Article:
Hoff-Stevens Kegs are an American style of keg design. Hoff-Stevens kegs were considered the height of technology in the 1950s and 1960s. These kegs were cleaned and filled on their sides through a hole that was sealed by a wooden bung. The keg is recognized by two different-size holes on the top surrounded by male thread where the short female coupler attached to the keg. Skill was required to thread down the coupler swiftly enough to avoid squirting out beer.

The previous keg styles connected the coupler to the keg top with a quarter turn. Next the long tap would be driven with a mallet through the keg top fitting, forcing a small wooden plug into the keg, and then slid down to the bottom of the beer. Beer would invariably squirt out in this process. Most of these kegs were later converted to Hoff-Stevens.

The similar Peerless keg style also was top-tapped with a two-probe device; however, in these kegs the gas and beer lines were the same diameter and the coupler attached to the keg with a pair of hooks. Olympia Brewing Company was one of the few breweries using Peerless.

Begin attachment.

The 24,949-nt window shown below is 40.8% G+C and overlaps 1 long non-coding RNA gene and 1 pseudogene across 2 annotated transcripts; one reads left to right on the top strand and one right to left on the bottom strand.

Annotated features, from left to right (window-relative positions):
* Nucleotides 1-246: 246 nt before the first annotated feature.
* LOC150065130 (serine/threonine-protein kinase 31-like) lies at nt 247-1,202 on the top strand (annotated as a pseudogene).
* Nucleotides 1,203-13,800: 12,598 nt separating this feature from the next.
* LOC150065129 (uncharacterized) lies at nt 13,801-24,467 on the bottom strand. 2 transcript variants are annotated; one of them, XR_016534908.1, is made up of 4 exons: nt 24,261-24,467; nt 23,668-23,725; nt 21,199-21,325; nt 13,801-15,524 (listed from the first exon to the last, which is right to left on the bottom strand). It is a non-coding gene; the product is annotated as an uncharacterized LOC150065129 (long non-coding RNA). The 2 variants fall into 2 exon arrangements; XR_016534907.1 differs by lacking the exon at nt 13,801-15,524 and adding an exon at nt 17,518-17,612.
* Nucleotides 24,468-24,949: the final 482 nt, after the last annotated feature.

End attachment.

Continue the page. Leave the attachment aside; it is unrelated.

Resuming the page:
Pabst, Schlitz, and Miller breweries used Hoff-Stevens kegs. In 2008, Straub Brewery of Pennsylvania was the last long-standing brewery in the United States to discontinue their use. Production of Hoff-Stevens kegs ended by 1980 because the revolutionary Sankey design became universally accepted as a far superior technology. Fledgling microbreweries that could not afford Sankey kegs and filling equipment survived Hoff-Stevens and Golden Gate kegs, which were now inexpensive. Some small breweries continue to use Hoff-Stevens kegs to this day, but they are becoming rare.